Walls Need Love Staff Helps Plant Fruit Trees at The Elephant Sanctuary

Share Article

The owner and staff of Walls Need Love, a Nashville-based vinyl wall art company, planted 150 fruit trees on the grounds of the Elephant Sanctuary in Hohenwald, TN, on January 31, 2012, in a voluntary effort to promote a cleaner and safer environment in which animals can live.

Walls Need Love Planting Trees at the Elephant Sanctuary

Using vinyl wall art is an environmentally friendly way of decorating because the pieces can be used repeatedly and in different applications if they are properly maintained.

Walls Need Love, a prominent wall decal design firm, recently planted over 150 fruit trees at the Elephant Sanctuary in Hohenwald, TN. Varieties of trees planted included: apple, pear, peach and plum, which are all expected to produce food for the elephants for years to come at the 2,700-acre sanctuary. Participating in this environmental effort were Walls Need Love Owner Ali Abrahimia, Operations Manager Chad Harris and several other Nashville-based staff members of the prominent wall decal company.

The Elephant Sanctuary, which was established in 1995, is the largest habitat refuge in the United States and is devoted specifically for endangered African and Asian elephants. It was created to provide a haven for old, sick or needy animals retired from circuses or zoos. The sanctuary encompasses old growth forests, as well as pastures, springs, ponds streams and a 25-acre lake. Other facilities include a 17,000-square-foot state-of-the-art elephant house, and separate habitats for African and Asian species.

“At Walls Need Love, we have a particular interest in the environment and in promoting conservation efforts like The Elephant Sanctuary, which provides homes for elephants who cannot be returned to the wild,” said Walls Need Love Owner Ali Abrahimia. “Efforts like planting these fruit trees and our company’s ongoing commitment to organizations like SoundForest.org, an eco-charity whose goal is to better the environment, reflect our commitment to improving the world we live in.”

The environment at The Elephant Sanctuary, 85 miles southwest of Nashville, is spacious and rich, providing 2,200 acres for the Asian habitat and 300 acres for the African habitat, along with a 200-acre quarantine facility. Captive elephants cannot be returned to the wild because they have no knowledge of how to deal with dangerous situations on their own. The Elephant Sanctuary gives them a natural environment in which these animals can interact and socialize according to their natures, without predators and with minimal intervention by humans.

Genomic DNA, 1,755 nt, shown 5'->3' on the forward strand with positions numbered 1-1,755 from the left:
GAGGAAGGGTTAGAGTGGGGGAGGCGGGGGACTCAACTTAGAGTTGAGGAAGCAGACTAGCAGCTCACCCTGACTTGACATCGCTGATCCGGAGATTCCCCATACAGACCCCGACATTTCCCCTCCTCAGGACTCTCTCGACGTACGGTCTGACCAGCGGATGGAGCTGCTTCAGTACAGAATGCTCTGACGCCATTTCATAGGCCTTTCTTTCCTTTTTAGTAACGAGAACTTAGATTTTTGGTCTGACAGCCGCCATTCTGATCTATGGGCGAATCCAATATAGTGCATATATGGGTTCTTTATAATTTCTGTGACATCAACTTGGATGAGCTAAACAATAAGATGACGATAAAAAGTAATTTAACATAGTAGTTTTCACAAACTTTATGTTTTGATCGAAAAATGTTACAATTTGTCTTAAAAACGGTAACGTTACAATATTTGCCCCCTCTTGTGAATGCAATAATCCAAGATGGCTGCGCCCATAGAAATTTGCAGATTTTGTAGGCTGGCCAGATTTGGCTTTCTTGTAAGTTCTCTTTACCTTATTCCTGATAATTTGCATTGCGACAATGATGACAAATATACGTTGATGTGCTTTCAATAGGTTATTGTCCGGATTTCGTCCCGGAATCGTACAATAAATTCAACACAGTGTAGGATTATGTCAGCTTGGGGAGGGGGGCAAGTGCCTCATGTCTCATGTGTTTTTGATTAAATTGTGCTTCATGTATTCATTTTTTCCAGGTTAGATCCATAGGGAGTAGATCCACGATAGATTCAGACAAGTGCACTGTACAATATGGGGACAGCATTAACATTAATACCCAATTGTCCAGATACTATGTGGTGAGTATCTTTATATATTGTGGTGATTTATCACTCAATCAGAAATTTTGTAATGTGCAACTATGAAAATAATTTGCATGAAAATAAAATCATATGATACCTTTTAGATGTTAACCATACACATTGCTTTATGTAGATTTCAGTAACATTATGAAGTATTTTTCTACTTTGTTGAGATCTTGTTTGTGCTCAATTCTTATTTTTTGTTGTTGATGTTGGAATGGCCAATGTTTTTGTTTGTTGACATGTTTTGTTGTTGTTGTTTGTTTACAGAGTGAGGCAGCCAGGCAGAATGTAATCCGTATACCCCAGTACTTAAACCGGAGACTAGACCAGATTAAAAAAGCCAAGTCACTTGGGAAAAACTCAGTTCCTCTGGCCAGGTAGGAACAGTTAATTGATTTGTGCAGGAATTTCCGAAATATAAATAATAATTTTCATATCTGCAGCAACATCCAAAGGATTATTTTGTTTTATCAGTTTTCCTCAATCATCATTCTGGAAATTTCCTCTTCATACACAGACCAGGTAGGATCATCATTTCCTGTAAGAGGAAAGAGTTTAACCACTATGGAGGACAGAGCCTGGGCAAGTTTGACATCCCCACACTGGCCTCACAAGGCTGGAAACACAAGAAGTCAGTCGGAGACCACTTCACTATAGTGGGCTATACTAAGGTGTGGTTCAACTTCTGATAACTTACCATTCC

At the same time, the sanctuary also provides opportunities for research and education. The Elephant Sanctuary regularly provides access for researchers conducting non-invasive studies, the results of which can be used to study elephants living in the wild. Education on African and Asian elephants is ongoing at the sanctuary through displays and visitor programs.

The creation and production of vinyl wall decals at Walls Need Love is consistent with the company’s mission to help save the environment. In an age where many items are made for one-time use and then thrown away, Walls Need Loves wall decals can be used over and over again.

“Using vinyl wall art is an environmentally way of decorating because the pieces can be used repeatedly and in different applications if they are properly maintained,” said Chad Harris, Walls Need Love operations manager. “Not only are applying wall decals easier than painting a room, they also do not emit dangerous volatile organic compounds that are still present in many commercial paints.”

Walls Need Love custom manufactures a wide variety of vinyl wall decals ranging from initials and quotations to themed subjects including cartoon characters, flowers, abstract images and everything in between. The company is also able to produce unique vinyl wall art from customer photographs. Worldwide shipping is available.


Share article on social media or email:

View article via:

Pdf Print

Contact Author

Ali Abrahimia
Visit website